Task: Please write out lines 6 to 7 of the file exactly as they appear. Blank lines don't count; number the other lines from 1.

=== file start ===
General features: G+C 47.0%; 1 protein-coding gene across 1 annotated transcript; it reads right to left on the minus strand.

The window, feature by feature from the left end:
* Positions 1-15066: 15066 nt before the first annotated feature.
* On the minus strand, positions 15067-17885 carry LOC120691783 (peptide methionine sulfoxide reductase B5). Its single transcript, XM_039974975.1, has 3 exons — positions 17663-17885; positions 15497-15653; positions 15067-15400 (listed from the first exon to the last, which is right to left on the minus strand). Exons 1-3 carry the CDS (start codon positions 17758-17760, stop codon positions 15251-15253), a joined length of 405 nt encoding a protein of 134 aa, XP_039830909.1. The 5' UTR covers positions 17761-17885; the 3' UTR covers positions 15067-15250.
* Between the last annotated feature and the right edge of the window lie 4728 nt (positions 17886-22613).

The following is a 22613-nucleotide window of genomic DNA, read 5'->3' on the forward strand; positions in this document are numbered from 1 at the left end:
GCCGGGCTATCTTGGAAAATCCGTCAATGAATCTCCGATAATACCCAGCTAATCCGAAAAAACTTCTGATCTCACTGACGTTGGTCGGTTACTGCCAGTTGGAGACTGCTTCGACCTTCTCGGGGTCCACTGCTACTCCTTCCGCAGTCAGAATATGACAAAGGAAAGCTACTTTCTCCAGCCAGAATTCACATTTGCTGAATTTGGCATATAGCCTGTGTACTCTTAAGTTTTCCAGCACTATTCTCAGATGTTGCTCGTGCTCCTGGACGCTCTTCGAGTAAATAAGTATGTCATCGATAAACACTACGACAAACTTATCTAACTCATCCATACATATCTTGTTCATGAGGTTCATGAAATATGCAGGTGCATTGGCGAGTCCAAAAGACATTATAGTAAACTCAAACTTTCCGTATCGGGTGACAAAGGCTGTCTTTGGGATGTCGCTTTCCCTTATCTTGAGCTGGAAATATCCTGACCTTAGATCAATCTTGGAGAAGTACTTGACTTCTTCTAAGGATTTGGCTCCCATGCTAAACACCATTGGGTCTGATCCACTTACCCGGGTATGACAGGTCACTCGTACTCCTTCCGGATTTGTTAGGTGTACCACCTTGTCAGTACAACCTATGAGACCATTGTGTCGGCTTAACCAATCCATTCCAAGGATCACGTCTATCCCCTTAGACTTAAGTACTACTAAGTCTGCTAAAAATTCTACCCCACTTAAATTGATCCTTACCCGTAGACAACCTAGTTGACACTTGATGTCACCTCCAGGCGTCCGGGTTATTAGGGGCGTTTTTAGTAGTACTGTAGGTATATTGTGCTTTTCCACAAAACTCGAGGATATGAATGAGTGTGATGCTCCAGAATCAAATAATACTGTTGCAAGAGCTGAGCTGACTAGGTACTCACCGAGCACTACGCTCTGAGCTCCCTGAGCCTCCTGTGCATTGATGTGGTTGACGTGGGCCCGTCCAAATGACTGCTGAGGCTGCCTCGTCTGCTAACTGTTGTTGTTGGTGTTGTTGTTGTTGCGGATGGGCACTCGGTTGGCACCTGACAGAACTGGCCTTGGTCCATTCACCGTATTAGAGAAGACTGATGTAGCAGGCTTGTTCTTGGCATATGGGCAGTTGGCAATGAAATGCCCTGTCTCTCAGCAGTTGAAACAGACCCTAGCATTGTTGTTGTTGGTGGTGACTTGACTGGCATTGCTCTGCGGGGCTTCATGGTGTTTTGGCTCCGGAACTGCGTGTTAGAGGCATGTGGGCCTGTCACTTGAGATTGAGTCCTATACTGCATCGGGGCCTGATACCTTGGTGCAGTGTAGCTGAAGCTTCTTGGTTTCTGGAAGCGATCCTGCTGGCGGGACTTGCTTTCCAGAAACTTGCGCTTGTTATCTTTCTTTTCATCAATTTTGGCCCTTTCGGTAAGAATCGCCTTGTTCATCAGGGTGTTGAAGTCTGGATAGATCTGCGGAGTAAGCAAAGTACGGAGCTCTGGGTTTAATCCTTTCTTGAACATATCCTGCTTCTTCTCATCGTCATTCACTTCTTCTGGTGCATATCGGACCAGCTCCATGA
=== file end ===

The following is a 22613-nucleotide window of genomic DNA, read 5'->3' on the forward strand; positions in this document are numbered from 1 at the left end:
GCCGGGCTATCTTGGAAAATCCGTCAATGAATCTCCGATAATACCCAGCTAATCCGAAAAAACTTCTGATCTCACTGACGTTGGTCGGTTACTGCCAGTTGGAGACTGCTTCGACCTTCTCGGGGTCCACTGCTACTCCTTCCGCAGTCAGAATATGACAAAGGAAAGCTACTTTCTCCAGCCAGAATTCACATTTGCTGAATTTGGCATATAGCCTGTGTACTCTTAAGTTTTCCAGCACTATTCTCAGATGTTGCTCGTGCTCCTGGACGCTCTTCGAGTAAATAAGTATGTCATCGATAAACACTACGACAAACTTATCTAACTCATCCATACATATCTTGTTCATGAGGTTCATGAAATATGCAGGTGCATTGGCGAGTCCAAAAGACATTATAGTAAACTCAAACTTTCCGTATCGGGTGACAAAGGCTGTCTTTGGGATGTCGCTTTCCCTTATCTTGAGCTGGAAATATCCTGACCTTAGATCAATCTTGGAGAAGTACTTGACTTCTTCTAAGGATTTGGCTCCCATGCTAAACACCATTGGGTCTGATCCACTTACCCGGGTATGACAGGTCACTCGTACTCCTTCCGGATTTGTTAGGTGTACCACCTTGTCAGTACAACCTATGAGACCATTGTGTCGGCTTAACCAATCCATTCCAAGGATCACGTCTATCCCCTTAGACTTAAGTACTACTAAGTCTGCTAAAAATTCTACCCCACTTAAATTGATCCTTACCCGTAGACAACCTAGTTGACACTTGATGTCACCTCCAGGCGTCCGGGTTATTAGGGGCGTTTTTAGTAGTACTGTAGGTATATTGTGCTTTTCCACAAAACTCGAGGATATGAATGAGTGTGATGCTCCAGAATCAAATAATACTGTTGCAAGAGCTGAGCTGACTAGGTACTCACCGAGCACTACGCTCTGAGCTCCCTGAGCCTCCTGTGCATTGATGTGGTTGACGTGGGCCCGTCCAAATGACTGCTGAGGCTGCCTCGTCTGCTAACTGTTGTTGTTGGTGTTGTTGTTGTTGCGGATGGGCACTCGGTTGGCACCTGACAGAACTGGCCTTGGTCCATTCACCGTATTAGAGAAGACTGATGTAGCAGGCTTGTTCTTGGCATATGGGCAGTTGGCAATGAAATGCCCTGTCTCTCAGCAGTTGAAACAGACCCTAGCATTGTTGTTGTTGGTGGTGACTTGACTGGCATTGCTCTGCGGGGCTTCATGGTGTTTTGGCTCCGGAACTGCGTGTTAGAGGCATGTGGGCCTGTCACTTGAGATTGAGTCCTATACTGCATCGGGGCCTGATACCTTGGTGCAGTGTAGCTGAAGCTTCTTGGTTTCTGGAAGCGATCCTGCTGGCGGGACTTGCTTTCCAGAAACTTGCGCTTGTTATCTTTCTTTTCATCAATTTTGGCCCTTTCGGTAAGAATCGCCTTGTTCATCAGGGTGTTGAAGTCTGGATAGATCTGCGGAGTAAGCAAAGTACGGAGCTCTGGGTTTAATCCTTTCTTGAACATATCCTGCTTCTTCTCATCGTCATTCACTTCTTCTGGTGCATATCGGACCAGCTCCATGA